Friday, June 25, 2010

Ruddy Hell

Kevin Rudd yesterday, ABC News

Everyone is talking about Kevin, (thank you very much Lionel Shriver), but no one is stating what appears to me at least to be perfectly obvious. The man was having some kind of personal and/or professional, stress-related meltdown.

I once worked in an arms-length government agency where the boss flipped out. It happened quickly. By quickly, I mean over a period of months. She had been an extremely capable, highly qualified and mostly efficient boss. She appeared savvy with the media. At least she was when we were getting good press. She was a good team communicator, when she remembered to be. She could be a bit short with you if she was under stress but there were usually flowers on your desk in the morning if there had been a temper spill the night before.

And then a few really disastrous things happened in a row. Some flagship projects sank. Some of it was our fault, but mostly it was due to the turbulent political environment in which we were working. Government ministers change. New ones often want something different. That's just how it is sometimes. The local press not only turned but grossly overreacted to what they perceived as mismanagement. The board, (who were mostly lay people), imploded. There appeared to be embezzlement by a board member. We were suddenly working alongside forensic accountants.

Our boss appeared to be coping well at first but nothing she did to get us back on track was effective. She started to withdraw from the staff, appearing to trust no one. Her instructions became vaguer and vaguer and then stopped altogther. Her occasional forays outside her office would either be punctuated by gauche explosions of confected cheerfulness or suicide-inducing portends of doom that would have us adjourning to the nearest pub to swap notes on our latest personal exit strategies. Outbursts of seething rage were no longer tempered by floral apologies.

It's a horrible situation to be in because there is nothing you can do about it, except to enquire pointlessly, 'is there anything I can do to help?' You can only hope for a deus ex machina to descend and deliver you from your daily misery. In the meantime you concentrate on getting your CV around and worry that it will be forever tainted if you don't get your butt out of there before the inevitable moment when the excrement collides with the cooling device. And all the time this is happening, absolutely no one is functioning at any level of effectiveness. Not the boss, not the staff, not the board. You're working in a vacuum with one purpose only - to get through the day.

Eventually, our boss was signed off on long-term sick leave. An interim manager was horrified to find her office in chaos and her personal assistant in tears. The poor PA had not been allowed anywhere near any paperwork for weeks and had been sworn to secrecy. We had hoped against hope that our boss had been locked in her office all that time working through our difficulties, trying to get us help. But she wasn't. She was sitting in there quietly turning into a puddle. The interim manager arrived in the nick of time. Sanity returned surprisingly quickly. The mess was not nearly as bad as it seemed.

Why am I telling this story? Because I think this is what was happening to our former Prime Minister. Kevin Rudd was fine and effective in an approving political environment but not so brilliant at fire-fighting in a hostile one. A good leader needs to be both. There's been all sorts of squealing about 'political assassinations' and 'disloyalty' today but we're not living in the era of the mad King George here. A Prime Minister showing signs of paranoia cannot be propped up out of misguided politeness. It was terribly sad to see Kevin Rudd publicly humiliated but no one forced him to give that speech. It is perhaps an indication of just how precarious his mental state was.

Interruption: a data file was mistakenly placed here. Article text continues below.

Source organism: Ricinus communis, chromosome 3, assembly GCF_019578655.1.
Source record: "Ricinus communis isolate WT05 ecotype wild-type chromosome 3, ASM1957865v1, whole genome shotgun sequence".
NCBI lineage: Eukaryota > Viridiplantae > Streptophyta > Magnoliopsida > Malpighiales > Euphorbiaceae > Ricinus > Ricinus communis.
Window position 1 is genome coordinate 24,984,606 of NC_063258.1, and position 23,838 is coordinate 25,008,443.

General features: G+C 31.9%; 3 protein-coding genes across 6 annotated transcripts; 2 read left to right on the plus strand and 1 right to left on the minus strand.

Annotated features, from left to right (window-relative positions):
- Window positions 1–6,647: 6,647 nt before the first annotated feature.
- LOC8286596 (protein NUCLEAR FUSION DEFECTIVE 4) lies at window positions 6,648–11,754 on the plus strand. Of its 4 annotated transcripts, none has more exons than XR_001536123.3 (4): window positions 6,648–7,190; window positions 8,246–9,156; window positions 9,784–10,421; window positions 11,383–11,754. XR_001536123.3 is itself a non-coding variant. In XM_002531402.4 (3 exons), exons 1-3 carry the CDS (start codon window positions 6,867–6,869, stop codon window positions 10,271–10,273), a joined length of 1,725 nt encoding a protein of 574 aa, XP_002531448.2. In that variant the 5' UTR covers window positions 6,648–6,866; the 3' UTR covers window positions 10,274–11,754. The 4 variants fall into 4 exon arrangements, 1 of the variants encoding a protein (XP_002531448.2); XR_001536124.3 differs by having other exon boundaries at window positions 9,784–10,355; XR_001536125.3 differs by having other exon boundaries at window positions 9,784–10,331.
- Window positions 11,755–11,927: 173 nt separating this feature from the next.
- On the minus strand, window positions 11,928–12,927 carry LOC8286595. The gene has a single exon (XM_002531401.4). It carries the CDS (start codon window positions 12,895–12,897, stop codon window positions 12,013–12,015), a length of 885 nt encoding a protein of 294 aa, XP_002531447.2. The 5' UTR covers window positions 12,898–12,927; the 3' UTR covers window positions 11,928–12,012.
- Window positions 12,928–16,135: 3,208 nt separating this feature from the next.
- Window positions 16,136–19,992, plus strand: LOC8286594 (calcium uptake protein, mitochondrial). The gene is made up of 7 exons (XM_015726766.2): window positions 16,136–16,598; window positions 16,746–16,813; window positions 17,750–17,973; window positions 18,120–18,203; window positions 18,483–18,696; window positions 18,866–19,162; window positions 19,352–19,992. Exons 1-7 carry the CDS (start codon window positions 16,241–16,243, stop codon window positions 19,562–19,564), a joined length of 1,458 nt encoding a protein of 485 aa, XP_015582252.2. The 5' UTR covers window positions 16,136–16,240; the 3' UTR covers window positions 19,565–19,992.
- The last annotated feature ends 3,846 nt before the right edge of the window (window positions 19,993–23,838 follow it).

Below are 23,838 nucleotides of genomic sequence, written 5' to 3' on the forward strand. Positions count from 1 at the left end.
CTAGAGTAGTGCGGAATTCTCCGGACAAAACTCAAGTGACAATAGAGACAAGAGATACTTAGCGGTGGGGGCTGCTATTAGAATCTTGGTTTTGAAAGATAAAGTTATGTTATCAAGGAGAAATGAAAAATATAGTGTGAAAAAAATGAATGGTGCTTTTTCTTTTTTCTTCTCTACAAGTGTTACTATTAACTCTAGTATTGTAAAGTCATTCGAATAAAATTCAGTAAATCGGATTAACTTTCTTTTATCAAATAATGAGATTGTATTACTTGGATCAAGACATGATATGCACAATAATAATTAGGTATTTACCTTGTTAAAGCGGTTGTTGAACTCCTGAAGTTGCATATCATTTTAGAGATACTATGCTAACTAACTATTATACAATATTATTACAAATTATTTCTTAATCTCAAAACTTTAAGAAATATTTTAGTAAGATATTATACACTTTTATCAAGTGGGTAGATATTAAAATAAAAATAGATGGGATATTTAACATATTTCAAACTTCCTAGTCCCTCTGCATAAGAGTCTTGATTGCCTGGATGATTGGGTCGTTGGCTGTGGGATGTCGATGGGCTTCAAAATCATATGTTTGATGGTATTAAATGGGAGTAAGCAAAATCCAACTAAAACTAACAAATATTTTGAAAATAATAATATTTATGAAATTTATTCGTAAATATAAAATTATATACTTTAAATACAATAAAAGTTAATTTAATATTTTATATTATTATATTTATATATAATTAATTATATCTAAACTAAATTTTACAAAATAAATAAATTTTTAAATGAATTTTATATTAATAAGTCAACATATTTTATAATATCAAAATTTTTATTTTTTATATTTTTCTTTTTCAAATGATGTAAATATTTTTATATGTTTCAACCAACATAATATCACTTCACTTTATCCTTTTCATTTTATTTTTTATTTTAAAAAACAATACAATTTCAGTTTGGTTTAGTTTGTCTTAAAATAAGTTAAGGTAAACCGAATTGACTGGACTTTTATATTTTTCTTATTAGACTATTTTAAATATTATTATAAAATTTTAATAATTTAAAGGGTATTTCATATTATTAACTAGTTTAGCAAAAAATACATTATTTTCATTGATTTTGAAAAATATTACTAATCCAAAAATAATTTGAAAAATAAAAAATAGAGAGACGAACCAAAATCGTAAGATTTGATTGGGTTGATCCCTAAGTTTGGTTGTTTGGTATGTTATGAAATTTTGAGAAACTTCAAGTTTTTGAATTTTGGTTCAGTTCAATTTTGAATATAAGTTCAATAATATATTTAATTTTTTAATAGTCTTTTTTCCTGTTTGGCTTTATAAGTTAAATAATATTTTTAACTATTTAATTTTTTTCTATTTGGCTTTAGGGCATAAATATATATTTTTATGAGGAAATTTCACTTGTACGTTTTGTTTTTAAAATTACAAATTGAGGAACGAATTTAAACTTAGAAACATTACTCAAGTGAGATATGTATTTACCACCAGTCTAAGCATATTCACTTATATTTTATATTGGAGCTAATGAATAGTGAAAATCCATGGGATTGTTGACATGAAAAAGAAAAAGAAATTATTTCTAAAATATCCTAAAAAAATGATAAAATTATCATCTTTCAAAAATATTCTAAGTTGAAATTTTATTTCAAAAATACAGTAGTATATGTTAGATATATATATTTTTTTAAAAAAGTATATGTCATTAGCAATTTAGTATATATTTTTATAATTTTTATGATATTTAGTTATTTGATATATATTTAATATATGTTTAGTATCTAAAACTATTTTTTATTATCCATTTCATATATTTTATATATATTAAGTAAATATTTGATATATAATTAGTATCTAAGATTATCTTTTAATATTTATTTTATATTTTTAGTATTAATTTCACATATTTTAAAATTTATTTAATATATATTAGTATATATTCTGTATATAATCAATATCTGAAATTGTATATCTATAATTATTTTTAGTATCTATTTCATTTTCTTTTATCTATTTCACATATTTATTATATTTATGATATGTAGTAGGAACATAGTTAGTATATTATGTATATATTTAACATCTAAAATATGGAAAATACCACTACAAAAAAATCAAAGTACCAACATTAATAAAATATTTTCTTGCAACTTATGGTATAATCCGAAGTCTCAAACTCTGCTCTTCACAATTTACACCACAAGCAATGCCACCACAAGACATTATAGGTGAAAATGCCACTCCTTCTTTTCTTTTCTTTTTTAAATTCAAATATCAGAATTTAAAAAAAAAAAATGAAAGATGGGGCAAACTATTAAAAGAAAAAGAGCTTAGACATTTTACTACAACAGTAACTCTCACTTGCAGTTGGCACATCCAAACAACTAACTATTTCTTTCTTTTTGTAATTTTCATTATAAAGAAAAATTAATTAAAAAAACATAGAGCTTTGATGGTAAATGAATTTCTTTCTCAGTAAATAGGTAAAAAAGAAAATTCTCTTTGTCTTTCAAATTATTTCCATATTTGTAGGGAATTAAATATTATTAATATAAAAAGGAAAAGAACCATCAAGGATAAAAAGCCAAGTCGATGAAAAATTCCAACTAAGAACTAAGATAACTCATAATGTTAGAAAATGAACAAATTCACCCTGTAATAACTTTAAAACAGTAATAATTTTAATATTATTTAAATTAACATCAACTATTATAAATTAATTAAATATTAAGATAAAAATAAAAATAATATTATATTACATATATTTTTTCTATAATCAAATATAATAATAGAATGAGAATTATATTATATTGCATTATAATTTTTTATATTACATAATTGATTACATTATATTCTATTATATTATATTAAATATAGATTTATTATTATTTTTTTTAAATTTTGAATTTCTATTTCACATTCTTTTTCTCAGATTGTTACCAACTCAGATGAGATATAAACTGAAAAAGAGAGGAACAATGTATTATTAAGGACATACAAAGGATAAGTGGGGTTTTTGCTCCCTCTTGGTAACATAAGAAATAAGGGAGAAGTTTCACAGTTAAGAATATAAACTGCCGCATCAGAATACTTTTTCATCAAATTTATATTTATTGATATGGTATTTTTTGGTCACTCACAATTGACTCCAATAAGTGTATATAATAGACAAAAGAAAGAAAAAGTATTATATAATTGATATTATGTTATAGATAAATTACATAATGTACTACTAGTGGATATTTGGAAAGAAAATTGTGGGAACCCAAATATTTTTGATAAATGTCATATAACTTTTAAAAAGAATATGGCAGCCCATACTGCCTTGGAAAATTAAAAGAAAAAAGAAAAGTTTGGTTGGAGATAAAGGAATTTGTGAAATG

The first duty of a government is to maintain itself. It's not likely a political party is ever going to say to the opposition, 'look, we've ballsed-up here. It's only right that we hand over to you.' The public will be the judge of who seems most fit to govern. There was a very narrow window of opportunity for Kevin Rudd to be replaced cleanly and efficiently, and it was opened and shut decisively. Frankly, I would have been much more worried if the party hadn't had the bollocks or indeed the skill to get him out once it became apparent that such action was crucial to its immediate and future prospects.

You don't have to go back very far for evidence of how bad things can be if a wobbly PM isn't successfully deposed before an election. Compare and contrast the atrocious goings-on in the UK in the year before that recent election. Everyone knew Gordon Brown had completely lost it. It's no time to lose your nerve.

Julia Gillard has had to jeopardise her own political future by taking up this challenge. If she loses the election it's unlikely she'll get another shot. She'll know that only too well. She'll be aware that such an eventuality will also set back the chances of another woman being electable for some time too. These are big odds. Not that she had much of a choice, mind. It's a brave decision and she's to be admired for setting her own long-term interests aside to take on this risk.

I've seen claims today that Kevin Rudd is the shortest-serving PM in our history. Not so. That honour belongs, I believe, to Arthur Fadden (Aug-Oct, 1941). In the unthinkable scenario that Gillard loses the election, she probably won't suffer the ignominy of that fate. Fadden's record of forty days would be hard to beat. It's also worth noting that the PM he deposed, Robert Menzies, was retained in Fadden's cabinet. He later became Australia's longest-serving Prime Minister.

There you go Kevin. Come to your senses, stop playing silly buggers and that could be you one day. In the meantime, straighten up and fly right.